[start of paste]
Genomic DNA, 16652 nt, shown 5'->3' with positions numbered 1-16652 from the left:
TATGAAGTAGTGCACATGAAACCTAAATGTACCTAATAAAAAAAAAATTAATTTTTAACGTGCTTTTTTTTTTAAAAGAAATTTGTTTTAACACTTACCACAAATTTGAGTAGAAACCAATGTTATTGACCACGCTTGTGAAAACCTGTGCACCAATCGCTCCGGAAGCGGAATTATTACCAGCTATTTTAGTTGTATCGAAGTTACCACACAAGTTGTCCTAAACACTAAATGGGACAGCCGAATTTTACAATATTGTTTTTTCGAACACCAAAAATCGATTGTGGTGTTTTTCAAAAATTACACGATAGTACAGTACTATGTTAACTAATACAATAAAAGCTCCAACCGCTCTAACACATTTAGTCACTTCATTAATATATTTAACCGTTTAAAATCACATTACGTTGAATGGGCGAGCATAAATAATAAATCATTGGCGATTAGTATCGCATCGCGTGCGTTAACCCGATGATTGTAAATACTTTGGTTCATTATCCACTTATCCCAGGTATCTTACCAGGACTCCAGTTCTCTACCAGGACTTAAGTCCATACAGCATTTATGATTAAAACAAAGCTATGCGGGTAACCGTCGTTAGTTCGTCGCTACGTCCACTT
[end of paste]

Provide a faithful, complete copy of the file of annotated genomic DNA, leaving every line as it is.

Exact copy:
Genomic DNA, 16652 nt, shown 5'->3' with positions numbered 1-16652 from the left:
TATGAAGTAGTGCACATGAAACCTAAATGTACCTAATAAAAAAAAAATTAATTTTTAACGTGCTTTTTTTTTTAAAAGAAATTTGTTTTAACACTTACCACAAATTTGAGTAGAAACCAATGTTATTGACCACGCTTGTGAAAACCTGTGCACCAATCGCTCCGGAAGCGGAATTATTACCAGCTATTTTAGTTGTATCGAAGTTACCACACAAGTTGTCCTAAACACTAAATGGGACAGCCGAATTTTACAATATTGTTTTTTCGAACACCAAAAATCGATTGTGGTGTTTTTCAAAAATTACACGATAGTACAGTACTATGTTAACTAATACAATAAAAGCTCCAACCGCTCTAACACATTTAGTCACTTCATTAATATATTTAACCGTTTAAAATCACATTACGTTGAATGGGCGAGCATAAATAATAAATCATTGGCGATTAGTATCGCATCGCGTGCGTTAACCCGATGATTGTAAATACTTTGGTTCATTATCCACTTATCCCAGGTATCTTACCAGGACTCCAGTTCTCTACCAGGACTTAAGTCCATACAGCATTTATGATTAAAACAAAGCTATGCGGGTAACCGTCGTTAGTTCGTCGCTACGTCCACTT